Heck (Heck foods) has cut an interesting niche for their sausage company, in a world split between basics and luxury lines. The sausage company, founded in early 2013, put its voice front and centre in their branding efforts: their landing page reads “We do damn good sausages.”
While the Heck brand can seem irreverent, the appeal of it to consumers is spoken through the figures. 500,000 Heck sausages are eaten per week, and they’re stocked in a number of major food retailers including Tesco, despite their relative youth.
Real Business caught up with founder and patriarch, Andrew Keeble, to ask about setting up a sausage brand, his family first approach to business and the voice of Heck.
Can you tell me a bit about the history of Heck?
I’ve always been in the food industry, and from that my wife and I knew all about UK retail. So we went about developing Heck. We focused on the 18–45 year old market, purely because other companies were not engaging in this category. We then developed Heck by developing a fantastic proposition and testing it out a lot.
So what do you attribute to that success? You said you put a lot of initial work in. What has been most beneficial?
[With regards to the brand], we didn’t just look at great designers, we really did a lot of analysis on the meat in general, not just sausage but burgers, we looked at meatballs etcetera; and it was just clear that there was no definitive sausage brand that was appealing to people. So we spent a lot time among focus groups and eventually came up with Heck.
It had to be bright because the design agency wanted to create something that jumped out at you. But it’s more than just a pack of sausages: it’s a voice, the message of Heck is that we take sausages quite seriously.
You mentioned your design agency: Heck’s branding is completely different anything else is out there: a lot of branding in the food industry is about being organic, and Heck has shaped a tone of voice. Was that an active decision?
I think it’s very important to note that the oldest person in this business is not much older than yourself, 25 years old. So we’re very, very young. That makes us bold, we’re spontaneous, and we’re about going for it and taking measured risks.
It’s part of our attitude, ‘what the heck!’ It’s about having fun and enjoying food and that really is our tone of voice.
The food industry has really got itself a bad reputation following the Horsegate scandal [2013 meat adulteration scandal]. We’re saying: ‘we’re honest.’We’re the only national brand on the shelf, everything else is part of a huge conglomerate and we’re going for that young, fun company, just having a go. I think people really engage with that.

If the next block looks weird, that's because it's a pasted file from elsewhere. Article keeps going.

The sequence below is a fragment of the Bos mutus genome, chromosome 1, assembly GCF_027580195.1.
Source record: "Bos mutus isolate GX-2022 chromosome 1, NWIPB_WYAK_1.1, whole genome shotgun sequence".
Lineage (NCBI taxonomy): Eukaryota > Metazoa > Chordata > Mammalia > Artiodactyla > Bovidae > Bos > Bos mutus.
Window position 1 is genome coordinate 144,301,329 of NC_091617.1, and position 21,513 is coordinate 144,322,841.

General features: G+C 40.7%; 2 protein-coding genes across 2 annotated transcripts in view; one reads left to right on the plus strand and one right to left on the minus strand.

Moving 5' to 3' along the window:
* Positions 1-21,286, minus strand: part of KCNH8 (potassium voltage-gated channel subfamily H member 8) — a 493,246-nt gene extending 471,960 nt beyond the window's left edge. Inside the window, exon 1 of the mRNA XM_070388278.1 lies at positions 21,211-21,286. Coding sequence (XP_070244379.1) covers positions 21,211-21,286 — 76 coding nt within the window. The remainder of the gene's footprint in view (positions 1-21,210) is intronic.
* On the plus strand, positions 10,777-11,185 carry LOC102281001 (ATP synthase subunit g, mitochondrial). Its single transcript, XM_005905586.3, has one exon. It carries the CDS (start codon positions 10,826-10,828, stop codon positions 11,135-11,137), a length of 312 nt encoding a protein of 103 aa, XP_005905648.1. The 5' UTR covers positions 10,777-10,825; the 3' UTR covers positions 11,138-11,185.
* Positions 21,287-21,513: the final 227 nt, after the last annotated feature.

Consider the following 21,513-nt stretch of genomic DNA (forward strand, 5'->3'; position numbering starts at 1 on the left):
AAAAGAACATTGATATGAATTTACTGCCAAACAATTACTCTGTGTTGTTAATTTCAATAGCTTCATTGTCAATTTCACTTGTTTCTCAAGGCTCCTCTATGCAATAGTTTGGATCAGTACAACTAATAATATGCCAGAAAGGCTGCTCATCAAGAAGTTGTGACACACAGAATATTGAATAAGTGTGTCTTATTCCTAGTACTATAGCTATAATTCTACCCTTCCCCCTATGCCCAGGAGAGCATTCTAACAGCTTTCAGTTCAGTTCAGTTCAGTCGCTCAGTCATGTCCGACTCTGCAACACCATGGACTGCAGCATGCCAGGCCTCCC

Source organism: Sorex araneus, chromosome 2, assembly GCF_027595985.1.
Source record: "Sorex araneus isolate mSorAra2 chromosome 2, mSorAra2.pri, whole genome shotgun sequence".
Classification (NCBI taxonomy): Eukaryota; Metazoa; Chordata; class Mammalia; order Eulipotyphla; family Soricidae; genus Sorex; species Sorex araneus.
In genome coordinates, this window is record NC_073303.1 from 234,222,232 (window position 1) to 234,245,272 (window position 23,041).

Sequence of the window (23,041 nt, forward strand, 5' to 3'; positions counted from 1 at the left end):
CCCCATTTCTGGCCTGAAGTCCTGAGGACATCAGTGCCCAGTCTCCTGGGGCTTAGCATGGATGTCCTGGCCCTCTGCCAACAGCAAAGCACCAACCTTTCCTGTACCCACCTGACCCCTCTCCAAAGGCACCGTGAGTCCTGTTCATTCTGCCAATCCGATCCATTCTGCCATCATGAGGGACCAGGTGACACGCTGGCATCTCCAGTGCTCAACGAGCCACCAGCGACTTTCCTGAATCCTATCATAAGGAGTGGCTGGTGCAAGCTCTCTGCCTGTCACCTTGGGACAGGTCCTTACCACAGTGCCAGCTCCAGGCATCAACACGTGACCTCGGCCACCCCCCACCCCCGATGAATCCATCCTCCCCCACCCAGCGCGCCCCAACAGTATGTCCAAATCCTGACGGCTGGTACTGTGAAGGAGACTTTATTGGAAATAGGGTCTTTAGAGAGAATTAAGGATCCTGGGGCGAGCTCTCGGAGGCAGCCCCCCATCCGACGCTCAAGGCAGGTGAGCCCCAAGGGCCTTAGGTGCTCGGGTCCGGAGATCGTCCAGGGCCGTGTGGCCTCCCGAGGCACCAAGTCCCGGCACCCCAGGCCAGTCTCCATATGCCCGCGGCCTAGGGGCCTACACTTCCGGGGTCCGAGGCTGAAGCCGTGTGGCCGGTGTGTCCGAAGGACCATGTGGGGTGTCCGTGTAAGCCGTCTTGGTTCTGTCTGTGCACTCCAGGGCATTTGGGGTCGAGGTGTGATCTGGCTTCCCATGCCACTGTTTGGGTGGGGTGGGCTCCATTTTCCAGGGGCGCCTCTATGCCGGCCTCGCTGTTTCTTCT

You talked about the bad reputation the food industry has, why is that, apart from Horsegate?
I think the food industry is in the hands of very large players, and they often take shortcuts. We’re a small company, we don’t do that and we don’t see the sense in doing.
Big guys tend to cut corners because people report they want cheaper food – but what we’re seeing is a real change in the market now, the food market is ‘premium-izing,’ and that’s not just, you know, rich guys; that’s general, average shoppers, who are spending more on meat because they want to know where it comes from. Particularly British food.
How have you found being at the helm of a family business?
Well it’s not just our family, we’ve actually got our children’s friends working for us now and we’ve got friends who went to school with them [laughs].
Of course we have real-world problems in the business as anybody does; we just swapped banks – which has been a major problem. But it’s great: it’s the most satisfying thing in the world to see that, you know, we’re smashing our own targets week by week. And that’s a result of producing great sausage, selling it and promoting it well and just doing a really great job.
In terms of that fresh approach, what have you discovered?
One: retailers buy into a fresh approach, so that’s great. Also I think shoppers going down the shopping aisle and have found it fresher and different.
[Social media] is too strong a tool to ignore. However, we think that social media is a bit ‘last year’, where everyone is hanging their hats on Twitter campaigns. We certainly have a presence but were not going to hang our hats on it. We believe it’s better to have the team who has put their back into the thing.
Every person that works for us – whether there on the show circuit or the supermarket aisle – knows how to make a sausage. By actually putting them on the road going to supermarkets, giving out samples and shows and really engaging with people, that’s proven to be far more effective, far more engaging, and fresher [than social media].
I think now we’ve learned from being part of a very large corporation what not to do and how not to treat people; I think it’s like one of our girls Eve says: we sort of “kill people with kindness,” that sort of stuff. We have a local girl – she went to school with Jamie [Andrew’s son], and she says “we’re going to go and kill them with kindness today!” and that’s what we do. Day in, day out.
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